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Tuesday, April 21, 2009

You Are Being Unruly

Our latest forum in RDS is titled, "Unruly Salon", and hails from a series of presentations at the University of British Columbia. The forum includes poetry, artwork, interviews, and general reflections on disability studies and "coming to pride."

The inclusion of the word "unruly" intrigues me. The word is used with pride (I believe) but it brings to my mind times when I am "unruly" because I am standing up for myself. And times when I am "unruly" because my perspective on disability diverges from the so-called mainstream of academics. And times when I am "unruly" because I am interupting by asking people to use my assistive listening device or asking them to describe something visual. The "you are being unruly" look (what my husband also terms "Troublemaker!") brings shivers to my spine, in fact it makes my spine shrink and my shoulders hunch. Until I remember I am not being unruly - I am just being me.

Perhaps it is the Obama-Rama, or just a certain time in my life (40 is just around the corner and my little child is growing up fast - no, not my inner child, my actual child), but I've had a hunger lately for readings, especially biographical, about other "unruly" people: women, Native Hawaiians, gays, African-Americans, techno-phobics, you name it. People who know what the spine shrinking thing looks like and who have had to stand up extra - tall as a result. Maybe that's what brings the pride to "unruly" - knowing about all those others who are so different from you and yet who are all the same.

3 comments:

Victoria Maxwell said...

"Unrulies" unite! Yes - I believe 'unruly' was used in the best possible way. I was fortunate enough to partake in one of the salon events...I performed my show 'Crazy for Life' about my experience with bipolar disorder and psychosis. I hope the series continues. It was a wonderful meeting of not just the minds, but of the kindred spirits too. It was great food for thought and spurred hot debates.

Susan Schweik said...

I found some amazing unruly autobiographies by some very poor disabled people writing in protest of the "unsightly begging" ordinances that tried to prohibit "persons who are diseased,maimed, or deformed so as to be an unsightly or disgusting object" from appearing in public view. The disability movement has remembered that "ugly law," but the resistance to it has been long buried. Check out the stories of the wonderfully unruly Arthur Franklin Fuller, James Bradfield, and others in my new book _The Ugly Laws_, just out from NYU press.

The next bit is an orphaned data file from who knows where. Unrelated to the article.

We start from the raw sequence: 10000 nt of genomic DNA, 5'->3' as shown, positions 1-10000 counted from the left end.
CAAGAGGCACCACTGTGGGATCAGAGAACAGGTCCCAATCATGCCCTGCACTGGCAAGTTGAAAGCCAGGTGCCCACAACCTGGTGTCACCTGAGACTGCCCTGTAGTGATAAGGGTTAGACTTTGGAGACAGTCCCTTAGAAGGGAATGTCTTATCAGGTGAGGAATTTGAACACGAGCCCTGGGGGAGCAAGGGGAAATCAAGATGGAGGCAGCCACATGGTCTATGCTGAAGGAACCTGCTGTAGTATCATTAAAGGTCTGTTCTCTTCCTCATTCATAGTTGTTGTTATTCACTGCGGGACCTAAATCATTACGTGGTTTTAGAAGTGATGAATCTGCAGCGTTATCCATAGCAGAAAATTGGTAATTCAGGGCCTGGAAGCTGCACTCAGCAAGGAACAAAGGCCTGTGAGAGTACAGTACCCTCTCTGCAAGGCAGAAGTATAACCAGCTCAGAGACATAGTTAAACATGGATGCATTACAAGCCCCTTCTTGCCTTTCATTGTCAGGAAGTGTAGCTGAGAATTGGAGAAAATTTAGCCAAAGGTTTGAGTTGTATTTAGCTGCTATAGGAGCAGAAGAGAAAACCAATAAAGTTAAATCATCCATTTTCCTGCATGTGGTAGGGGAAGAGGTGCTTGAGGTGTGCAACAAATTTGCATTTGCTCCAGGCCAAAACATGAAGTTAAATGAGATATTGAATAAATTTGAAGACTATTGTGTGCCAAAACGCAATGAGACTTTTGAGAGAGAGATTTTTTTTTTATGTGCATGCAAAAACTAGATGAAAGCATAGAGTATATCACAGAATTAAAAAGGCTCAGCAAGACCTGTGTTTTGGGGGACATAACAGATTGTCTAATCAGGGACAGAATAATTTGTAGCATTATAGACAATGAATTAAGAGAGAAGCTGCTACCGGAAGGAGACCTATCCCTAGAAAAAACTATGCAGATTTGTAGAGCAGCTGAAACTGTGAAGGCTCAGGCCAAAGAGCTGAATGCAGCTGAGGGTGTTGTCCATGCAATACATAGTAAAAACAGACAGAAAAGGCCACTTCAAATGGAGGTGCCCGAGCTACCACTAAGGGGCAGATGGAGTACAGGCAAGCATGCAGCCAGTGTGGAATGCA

laurentius rex said...

I remember way back in the halcyon days of the 1970's when Student Unions still cared about the world beyond, that long being the UGM deputy chair, my time came to actually chair a meeting, the meeting dissolved in total chaos because I stuck exactly to the rules, now how anankastic can you get? :)

Unruhig and unruly, farewell to the flesh and all, The world turned upside down, and the tour abolie, (can I have my excursion ticket refunded?)

Nah my unruliness follows a very precise set of rules, it is just as well I do not know them, being the clock that has thirteen decades in an octave :)

Converstations with me, even in serious situations rarely follow the norm as with today when I had a cheque to sign and I declared I had only a vague idea of the month let alone the year, excusing this hippocampal lapse with the declaration that years are not always consistent in the number of months they contain.

I'll give you an example, when precisely was the Duke of Edinburgh born? Go google if you think there is an easy answer to that one ...